About Rationally Speaking

Rationally Speaking is a blog maintained by Prof. Massimo Pigliucci, a philosopher at the City University of New York. The blog reflects the Enlightenment figure Marquis de Condorcet's idea of what a public intellectual (yes, we know, that's such a bad word) ought to be: someone who devotes himself to "the tracking down of prejudices in the hiding places where priests, the schools, the government, and all long-established institutions had gathered and protected them." You're welcome. Please notice that the contents of this blog can be reprinted under the standard Creative Commons license.

Saturday, October 29, 2005

The meaning of "public"

It seems to me that a large number of Americans -- and certain this society at large in its current form -- doesn't have a clear meaning of what "public" (as in the public good) means. And the situation has gotten worse after many years of Republican control of both Congress and the White House.

Take an article by Faiza Akthat in the New York Times of October 23rd. It's about how schools on Long Island are hiring public relations firms to improve their "image" and convince the locals to vote in favor of school budgets that are increasingly being turned down. It's a sad state of affairs when "public" schools have to spend $25,000 to $100,000 a year on a publicist to convince the people they serve that they need sufficient resources to provide what those same people (rightly) expect of them.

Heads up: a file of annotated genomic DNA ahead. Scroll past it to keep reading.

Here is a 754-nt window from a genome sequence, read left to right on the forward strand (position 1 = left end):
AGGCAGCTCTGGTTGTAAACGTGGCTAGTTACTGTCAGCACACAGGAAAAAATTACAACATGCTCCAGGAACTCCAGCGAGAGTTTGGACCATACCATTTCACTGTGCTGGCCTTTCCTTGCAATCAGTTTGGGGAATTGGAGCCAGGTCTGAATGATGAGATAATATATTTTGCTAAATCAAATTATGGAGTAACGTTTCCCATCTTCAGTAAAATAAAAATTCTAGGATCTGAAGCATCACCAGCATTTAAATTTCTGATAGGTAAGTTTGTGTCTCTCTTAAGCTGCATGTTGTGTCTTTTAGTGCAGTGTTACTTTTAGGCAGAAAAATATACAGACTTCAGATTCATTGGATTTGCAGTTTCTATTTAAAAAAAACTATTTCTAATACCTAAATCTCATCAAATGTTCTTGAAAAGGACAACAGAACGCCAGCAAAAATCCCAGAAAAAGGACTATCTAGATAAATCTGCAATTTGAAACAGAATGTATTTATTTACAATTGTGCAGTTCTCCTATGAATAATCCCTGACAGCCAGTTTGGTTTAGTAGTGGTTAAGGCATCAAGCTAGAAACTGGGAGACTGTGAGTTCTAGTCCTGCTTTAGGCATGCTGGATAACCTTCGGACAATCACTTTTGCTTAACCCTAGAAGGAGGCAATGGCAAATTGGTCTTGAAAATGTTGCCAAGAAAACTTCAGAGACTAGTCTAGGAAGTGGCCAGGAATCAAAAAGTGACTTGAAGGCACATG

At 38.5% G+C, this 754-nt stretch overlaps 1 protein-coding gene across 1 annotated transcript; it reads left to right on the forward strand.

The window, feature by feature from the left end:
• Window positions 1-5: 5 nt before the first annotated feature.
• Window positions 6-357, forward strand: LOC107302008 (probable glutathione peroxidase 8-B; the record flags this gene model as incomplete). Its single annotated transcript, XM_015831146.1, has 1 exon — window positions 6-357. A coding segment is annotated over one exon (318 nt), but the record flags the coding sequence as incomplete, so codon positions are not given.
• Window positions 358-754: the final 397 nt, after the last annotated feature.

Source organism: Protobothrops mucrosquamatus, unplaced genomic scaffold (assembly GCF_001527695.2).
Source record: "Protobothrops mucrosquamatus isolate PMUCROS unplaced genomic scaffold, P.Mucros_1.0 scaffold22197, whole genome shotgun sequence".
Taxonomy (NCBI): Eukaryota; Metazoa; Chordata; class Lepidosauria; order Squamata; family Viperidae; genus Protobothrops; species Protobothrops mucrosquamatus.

But this doesn't go only for schools, of course. The US military has to resort to (often deceptive) ads campaigns to lure young people into service (see why I actually favor the reinstatement of the draft), and why "public" radios throughout the country are currently engaged in Fall fund raising campaigns. Moreover, the majority of so-called "state" (i.e., again, public) universities now receive less than 25% of their funds from their respective states, the rest coming from ever-higher tuitions (which defeat the very idea of public access to education) and private donations (mostly elicited through the lure of expensive and not exactly educational sports teams).

Add to this that there is no public health care (except for emergency systems such as MedicAid for the very poor and MediCare for low income retirees), that the public pension system (social security) is already grossly insufficient and may go belly up within a decade or two, and the emerging picture is one of a nation of individuals, not citizens.

The whole idea of a social contract is that the group (a nation, a society) is more than the sum of its individual components (pace the libertarians), because there are interactions among individuals, mechanisms put in place to try to lift everybody to a higher standard of living, education, and security. But Americans have bought into the idea that public is synonymous with evil, or at least grossly inefficient (forgetting the waste of corporate welfare and the scandals regularly plaguing the private sector). They have been convinced that "looking out for numero uno" is the best strategy for everybody, which somehow magically solves society's problems through the invisible hand of the marketplace (neglecting the important detail that this may work for economic issues, and even that to a limited extent, but that the latter are most certainly not the same as improved quality of life and social justice).